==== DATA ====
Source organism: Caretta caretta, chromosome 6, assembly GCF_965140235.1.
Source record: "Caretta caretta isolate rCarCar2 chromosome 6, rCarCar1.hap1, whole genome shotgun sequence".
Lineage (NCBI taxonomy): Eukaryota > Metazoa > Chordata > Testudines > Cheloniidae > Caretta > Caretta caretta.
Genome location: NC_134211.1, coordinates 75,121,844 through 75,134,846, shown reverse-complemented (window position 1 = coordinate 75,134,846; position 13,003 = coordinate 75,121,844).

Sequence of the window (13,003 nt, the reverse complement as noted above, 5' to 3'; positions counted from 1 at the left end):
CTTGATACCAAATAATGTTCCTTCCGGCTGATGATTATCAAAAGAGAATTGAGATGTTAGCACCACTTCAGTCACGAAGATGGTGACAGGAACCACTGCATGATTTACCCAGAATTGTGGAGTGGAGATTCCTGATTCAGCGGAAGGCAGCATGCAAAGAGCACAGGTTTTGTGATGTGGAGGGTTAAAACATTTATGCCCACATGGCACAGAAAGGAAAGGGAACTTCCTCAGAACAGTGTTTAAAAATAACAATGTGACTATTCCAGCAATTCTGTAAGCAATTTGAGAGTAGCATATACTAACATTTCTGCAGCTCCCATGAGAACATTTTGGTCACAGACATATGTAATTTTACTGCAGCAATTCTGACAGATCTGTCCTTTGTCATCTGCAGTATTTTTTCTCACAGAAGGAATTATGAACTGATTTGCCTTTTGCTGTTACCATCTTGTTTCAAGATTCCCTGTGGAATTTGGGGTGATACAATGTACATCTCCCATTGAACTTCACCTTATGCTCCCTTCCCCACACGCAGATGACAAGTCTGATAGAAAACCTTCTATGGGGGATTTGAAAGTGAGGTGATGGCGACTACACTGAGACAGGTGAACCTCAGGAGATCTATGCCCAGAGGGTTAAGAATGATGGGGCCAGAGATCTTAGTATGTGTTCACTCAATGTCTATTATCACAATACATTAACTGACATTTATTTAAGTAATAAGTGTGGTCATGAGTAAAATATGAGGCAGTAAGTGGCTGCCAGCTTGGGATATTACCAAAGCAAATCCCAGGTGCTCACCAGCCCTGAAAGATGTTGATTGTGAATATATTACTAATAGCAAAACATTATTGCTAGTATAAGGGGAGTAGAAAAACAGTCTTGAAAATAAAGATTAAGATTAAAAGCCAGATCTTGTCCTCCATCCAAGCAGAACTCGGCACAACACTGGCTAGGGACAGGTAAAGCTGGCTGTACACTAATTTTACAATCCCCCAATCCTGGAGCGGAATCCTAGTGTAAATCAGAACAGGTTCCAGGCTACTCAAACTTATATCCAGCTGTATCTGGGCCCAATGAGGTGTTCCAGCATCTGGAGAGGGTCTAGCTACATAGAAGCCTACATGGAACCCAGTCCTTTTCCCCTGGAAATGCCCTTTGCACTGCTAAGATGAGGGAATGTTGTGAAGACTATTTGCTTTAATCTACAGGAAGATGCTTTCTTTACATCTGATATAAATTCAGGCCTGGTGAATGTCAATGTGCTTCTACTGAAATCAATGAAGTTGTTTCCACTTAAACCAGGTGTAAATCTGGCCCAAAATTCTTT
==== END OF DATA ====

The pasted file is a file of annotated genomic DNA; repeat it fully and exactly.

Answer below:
Source organism: Caretta caretta, chromosome 6, assembly GCF_965140235.1.
Source record: "Caretta caretta isolate rCarCar2 chromosome 6, rCarCar1.hap1, whole genome shotgun sequence".
Lineage (NCBI taxonomy): Eukaryota > Metazoa > Chordata > Testudines > Cheloniidae > Caretta > Caretta caretta.
Genome location: NC_134211.1, coordinates 75,121,844 through 75,134,846, shown reverse-complemented (window position 1 = coordinate 75,134,846; position 13,003 = coordinate 75,121,844).

Sequence of the window (13,003 nt, the reverse complement as noted above, 5' to 3'; positions counted from 1 at the left end):
CTTGATACCAAATAATGTTCCTTCCGGCTGATGATTATCAAAAGAGAATTGAGATGTTAGCACCACTTCAGTCACGAAGATGGTGACAGGAACCACTGCATGATTTACCCAGAATTGTGGAGTGGAGATTCCTGATTCAGCGGAAGGCAGCATGCAAAGAGCACAGGTTTTGTGATGTGGAGGGTTAAAACATTTATGCCCACATGGCACAGAAAGGAAAGGGAACTTCCTCAGAACAGTGTTTAAAAATAACAATGTGACTATTCCAGCAATTCTGTAAGCAATTTGAGAGTAGCATATACTAACATTTCTGCAGCTCCCATGAGAACATTTTGGTCACAGACATATGTAATTTTACTGCAGCAATTCTGACAGATCTGTCCTTTGTCATCTGCAGTATTTTTTCTCACAGAAGGAATTATGAACTGATTTGCCTTTTGCTGTTACCATCTTGTTTCAAGATTCCCTGTGGAATTTGGGGTGATACAATGTACATCTCCCATTGAACTTCACCTTATGCTCCCTTCCCCACACGCAGATGACAAGTCTGATAGAAAACCTTCTATGGGGGATTTGAAAGTGAGGTGATGGCGACTACACTGAGACAGGTGAACCTCAGGAGATCTATGCCCAGAGGGTTAAGAATGATGGGGCCAGAGATCTTAGTATGTGTTCACTCAATGTCTATTATCACAATACATTAACTGACATTTATTTAAGTAATAAGTGTGGTCATGAGTAAAATATGAGGCAGTAAGTGGCTGCCAGCTTGGGATATTACCAAAGCAAATCCCAGGTGCTCACCAGCCCTGAAAGATGTTGATTGTGAATATATTACTAATAGCAAAACATTATTGCTAGTATAAGGGGAGTAGAAAAACAGTCTTGAAAATAAAGATTAAGATTAAAAGCCAGATCTTGTCCTCCATCCAAGCAGAACTCGGCACAACACTGGCTAGGGACAGGTAAAGCTGGCTGTACACTAATTTTACAATCCCCCAATCCTGGAGCGGAATCCTAGTGTAAATCAGAACAGGTTCCAGGCTACTCAAACTTATATCCAGCTGTATCTGGGCCCAATGAGGTGTTCCAGCATCTGGAGAGGGTCTAGCTACATAGAAGCCTACATGGAACCCAGTCCTTTTCCCCTGGAAATGCCCTTTGCACTGCTAAGATGAGGGAATGTTGTGAAGACTATTTGCTTTAATCTACAGGAAGATGCTTTCTTTACATCTGATATAAATTCAGGCCTGGTGAATGTCAATGTGCTTCTACTGAAATCAATGAAGTTGTTTCCACTTAAACCAGGTGTAAATCTGGCCCAAAATTCTTT